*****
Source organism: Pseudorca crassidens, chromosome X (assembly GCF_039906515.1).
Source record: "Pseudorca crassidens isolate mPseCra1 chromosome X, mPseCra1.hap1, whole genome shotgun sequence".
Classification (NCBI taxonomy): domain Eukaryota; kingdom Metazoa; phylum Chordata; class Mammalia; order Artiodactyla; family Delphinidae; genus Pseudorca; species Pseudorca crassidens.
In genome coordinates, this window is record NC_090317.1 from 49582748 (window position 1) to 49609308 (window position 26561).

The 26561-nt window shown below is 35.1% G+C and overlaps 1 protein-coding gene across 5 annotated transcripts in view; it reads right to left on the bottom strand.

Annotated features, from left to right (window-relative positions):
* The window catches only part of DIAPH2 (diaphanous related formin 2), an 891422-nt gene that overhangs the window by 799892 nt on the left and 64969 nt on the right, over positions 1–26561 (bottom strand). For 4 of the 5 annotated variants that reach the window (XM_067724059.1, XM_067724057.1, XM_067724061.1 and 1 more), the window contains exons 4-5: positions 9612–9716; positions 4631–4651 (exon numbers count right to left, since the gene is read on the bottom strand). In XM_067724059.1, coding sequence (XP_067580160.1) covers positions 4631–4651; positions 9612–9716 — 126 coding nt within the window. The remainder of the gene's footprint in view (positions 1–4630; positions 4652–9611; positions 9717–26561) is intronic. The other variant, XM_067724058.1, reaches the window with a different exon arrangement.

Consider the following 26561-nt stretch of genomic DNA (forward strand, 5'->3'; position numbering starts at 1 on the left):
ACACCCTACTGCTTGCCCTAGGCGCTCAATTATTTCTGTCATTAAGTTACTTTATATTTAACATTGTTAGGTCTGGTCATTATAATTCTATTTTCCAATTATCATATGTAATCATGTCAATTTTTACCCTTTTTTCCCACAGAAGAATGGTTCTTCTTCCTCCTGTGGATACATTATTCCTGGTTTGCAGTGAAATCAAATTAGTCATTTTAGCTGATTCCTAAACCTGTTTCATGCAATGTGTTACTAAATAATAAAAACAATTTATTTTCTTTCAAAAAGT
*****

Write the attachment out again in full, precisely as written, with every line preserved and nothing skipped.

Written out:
Source organism: Pseudorca crassidens, chromosome X (assembly GCF_039906515.1).
Source record: "Pseudorca crassidens isolate mPseCra1 chromosome X, mPseCra1.hap1, whole genome shotgun sequence".
Classification (NCBI taxonomy): domain Eukaryota; kingdom Metazoa; phylum Chordata; class Mammalia; order Artiodactyla; family Delphinidae; genus Pseudorca; species Pseudorca crassidens.
In genome coordinates, this window is record NC_090317.1 from 49582748 (window position 1) to 49609308 (window position 26561).

The 26561-nt window shown below is 35.1% G+C and overlaps 1 protein-coding gene across 5 annotated transcripts in view; it reads right to left on the bottom strand.

Annotated features, from left to right (window-relative positions):
* The window catches only part of DIAPH2 (diaphanous related formin 2), an 891422-nt gene that overhangs the window by 799892 nt on the left and 64969 nt on the right, over positions 1–26561 (bottom strand). For 4 of the 5 annotated variants that reach the window (XM_067724059.1, XM_067724057.1, XM_067724061.1 and 1 more), the window contains exons 4-5: positions 9612–9716; positions 4631–4651 (exon numbers count right to left, since the gene is read on the bottom strand). In XM_067724059.1, coding sequence (XP_067580160.1) covers positions 4631–4651; positions 9612–9716 — 126 coding nt within the window. The remainder of the gene's footprint in view (positions 1–4630; positions 4652–9611; positions 9717–26561) is intronic. The other variant, XM_067724058.1, reaches the window with a different exon arrangement.

Consider the following 26561-nt stretch of genomic DNA (forward strand, 5'->3'; position numbering starts at 1 on the left):
ACACCCTACTGCTTGCCCTAGGCGCTCAATTATTTCTGTCATTAAGTTACTTTATATTTAACATTGTTAGGTCTGGTCATTATAATTCTATTTTCCAATTATCATATGTAATCATGTCAATTTTTACCCTTTTTTCCCACAGAAGAATGGTTCTTCTTCCTCCTGTGGATACATTATTCCTGGTTTGCAGTGAAATCAAATTAGTCATTTTAGCTGATTCCTAAACCTGTTTCATGCAATGTGTTACTAAATAATAAAAACAATTTATTTTCTTTCAAAAAGT